"We found NASA does not aggregate information on the universe, status, or funding levels for the many institutes it supports. The absence of this information makes it difficult for Agency leaders to strategically evaluate the scope or purpose of its institute investments or for Congress and other stakeholders to understand how NASA is spending more than three-quarters of a billion dollars of its budget annually. Moreover, the Agency has not defined what constitutes an institute or established guidance and metrics on their management, use, or expectations for return on investment. Such guidance may enable the Agency to gain a better understanding of how funds directed to institutes are utilized to accomplish its mission and goals, increase its return on investment, and evaluate institutes' performance.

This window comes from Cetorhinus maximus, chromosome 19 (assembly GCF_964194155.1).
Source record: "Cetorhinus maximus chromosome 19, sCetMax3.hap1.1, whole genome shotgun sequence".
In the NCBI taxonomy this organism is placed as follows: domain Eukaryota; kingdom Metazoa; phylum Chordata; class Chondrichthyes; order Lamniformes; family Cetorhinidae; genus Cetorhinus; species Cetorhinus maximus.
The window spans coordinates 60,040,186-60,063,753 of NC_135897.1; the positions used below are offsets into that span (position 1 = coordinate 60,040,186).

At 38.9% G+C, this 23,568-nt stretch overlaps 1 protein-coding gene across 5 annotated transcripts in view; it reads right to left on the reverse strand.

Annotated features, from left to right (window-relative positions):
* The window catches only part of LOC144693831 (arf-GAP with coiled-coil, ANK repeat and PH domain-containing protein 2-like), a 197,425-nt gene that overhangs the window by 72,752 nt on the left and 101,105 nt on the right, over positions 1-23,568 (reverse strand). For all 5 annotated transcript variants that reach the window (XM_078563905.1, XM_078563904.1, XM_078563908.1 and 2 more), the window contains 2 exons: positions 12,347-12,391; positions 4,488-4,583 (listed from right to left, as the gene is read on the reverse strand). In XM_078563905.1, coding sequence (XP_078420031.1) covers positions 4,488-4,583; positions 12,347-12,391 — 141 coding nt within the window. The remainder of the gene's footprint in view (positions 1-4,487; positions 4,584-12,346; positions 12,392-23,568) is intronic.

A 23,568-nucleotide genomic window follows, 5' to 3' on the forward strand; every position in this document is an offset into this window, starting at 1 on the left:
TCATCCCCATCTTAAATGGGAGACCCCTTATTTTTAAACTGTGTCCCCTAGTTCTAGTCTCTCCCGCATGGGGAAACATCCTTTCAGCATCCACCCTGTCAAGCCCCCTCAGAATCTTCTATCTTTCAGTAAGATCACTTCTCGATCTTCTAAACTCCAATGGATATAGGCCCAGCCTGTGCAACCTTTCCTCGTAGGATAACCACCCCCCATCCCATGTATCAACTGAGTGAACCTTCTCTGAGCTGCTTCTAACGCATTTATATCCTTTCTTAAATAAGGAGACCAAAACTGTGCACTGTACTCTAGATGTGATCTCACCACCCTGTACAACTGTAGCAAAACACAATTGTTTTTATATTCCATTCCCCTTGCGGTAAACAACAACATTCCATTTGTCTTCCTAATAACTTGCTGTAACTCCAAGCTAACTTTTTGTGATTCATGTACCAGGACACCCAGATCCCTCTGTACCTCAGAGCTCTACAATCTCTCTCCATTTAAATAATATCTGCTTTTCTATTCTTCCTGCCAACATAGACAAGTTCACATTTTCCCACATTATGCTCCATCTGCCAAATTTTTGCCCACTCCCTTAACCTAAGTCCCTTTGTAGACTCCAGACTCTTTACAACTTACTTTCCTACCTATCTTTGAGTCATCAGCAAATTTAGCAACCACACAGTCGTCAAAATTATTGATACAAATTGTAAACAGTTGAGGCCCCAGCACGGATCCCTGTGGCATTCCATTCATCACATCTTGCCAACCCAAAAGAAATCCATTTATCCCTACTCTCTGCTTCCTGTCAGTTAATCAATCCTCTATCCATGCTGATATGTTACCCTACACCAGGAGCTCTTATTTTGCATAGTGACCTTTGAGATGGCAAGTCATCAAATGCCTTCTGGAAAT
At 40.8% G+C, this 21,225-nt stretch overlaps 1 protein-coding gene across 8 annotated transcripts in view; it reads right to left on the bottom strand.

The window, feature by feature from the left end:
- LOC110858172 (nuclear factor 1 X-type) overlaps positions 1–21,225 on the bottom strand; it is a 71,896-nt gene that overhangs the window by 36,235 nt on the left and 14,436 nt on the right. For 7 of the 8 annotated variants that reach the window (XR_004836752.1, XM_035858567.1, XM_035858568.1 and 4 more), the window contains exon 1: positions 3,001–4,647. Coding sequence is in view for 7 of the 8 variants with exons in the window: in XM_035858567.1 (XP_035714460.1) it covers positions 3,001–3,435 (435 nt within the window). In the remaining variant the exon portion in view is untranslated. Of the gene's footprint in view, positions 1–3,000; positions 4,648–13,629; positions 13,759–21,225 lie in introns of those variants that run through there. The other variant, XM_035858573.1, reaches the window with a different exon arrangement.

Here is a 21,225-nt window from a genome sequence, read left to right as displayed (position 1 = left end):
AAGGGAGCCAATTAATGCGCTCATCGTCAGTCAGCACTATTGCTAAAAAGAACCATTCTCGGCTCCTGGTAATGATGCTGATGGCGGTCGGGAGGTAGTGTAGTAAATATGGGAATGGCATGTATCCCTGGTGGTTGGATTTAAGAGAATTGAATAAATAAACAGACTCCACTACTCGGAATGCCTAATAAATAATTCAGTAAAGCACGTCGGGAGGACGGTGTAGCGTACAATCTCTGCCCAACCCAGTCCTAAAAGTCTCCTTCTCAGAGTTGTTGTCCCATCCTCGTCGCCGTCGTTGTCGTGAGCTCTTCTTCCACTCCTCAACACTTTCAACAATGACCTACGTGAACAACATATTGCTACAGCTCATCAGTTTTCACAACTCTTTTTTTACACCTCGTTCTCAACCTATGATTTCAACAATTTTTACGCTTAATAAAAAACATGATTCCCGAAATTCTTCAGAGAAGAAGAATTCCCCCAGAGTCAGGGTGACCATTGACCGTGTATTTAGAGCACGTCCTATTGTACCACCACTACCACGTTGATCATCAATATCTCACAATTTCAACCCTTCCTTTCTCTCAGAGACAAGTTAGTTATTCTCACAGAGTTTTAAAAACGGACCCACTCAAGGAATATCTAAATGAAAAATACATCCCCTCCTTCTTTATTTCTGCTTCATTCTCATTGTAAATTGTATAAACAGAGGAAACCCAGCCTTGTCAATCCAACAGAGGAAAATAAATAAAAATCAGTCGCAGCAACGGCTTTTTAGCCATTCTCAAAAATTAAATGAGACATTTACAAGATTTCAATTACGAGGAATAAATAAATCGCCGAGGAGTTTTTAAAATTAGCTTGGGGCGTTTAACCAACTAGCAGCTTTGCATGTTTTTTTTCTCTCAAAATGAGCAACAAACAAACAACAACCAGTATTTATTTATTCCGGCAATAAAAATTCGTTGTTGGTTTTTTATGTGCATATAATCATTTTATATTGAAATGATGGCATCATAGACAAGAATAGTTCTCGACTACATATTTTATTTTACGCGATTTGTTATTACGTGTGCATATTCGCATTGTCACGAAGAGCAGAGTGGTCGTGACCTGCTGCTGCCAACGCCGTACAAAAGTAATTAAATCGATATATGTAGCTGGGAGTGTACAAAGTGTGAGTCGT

During the course of this review, we became aware of two institutes GeneSys Research Institute (GRI) and the Institute of Global Environment and Society (IGES) under investigation by the Federal Government for alleged grant fraud. GRI declared bankruptcy and the status of its work under two NASA grants of approximately $500,000 is unknown. Likewise, the status of IGES work under approximately $500,000 of NASA funding is also unknown. In past work we found NASA lacked a standard process to assess a potential grantee's financial condition prior to grant award or to impose additional reporting or oversight requirements that such a condition may warrant. Without such a mechanism, NASA risks making uninformed investment decisions."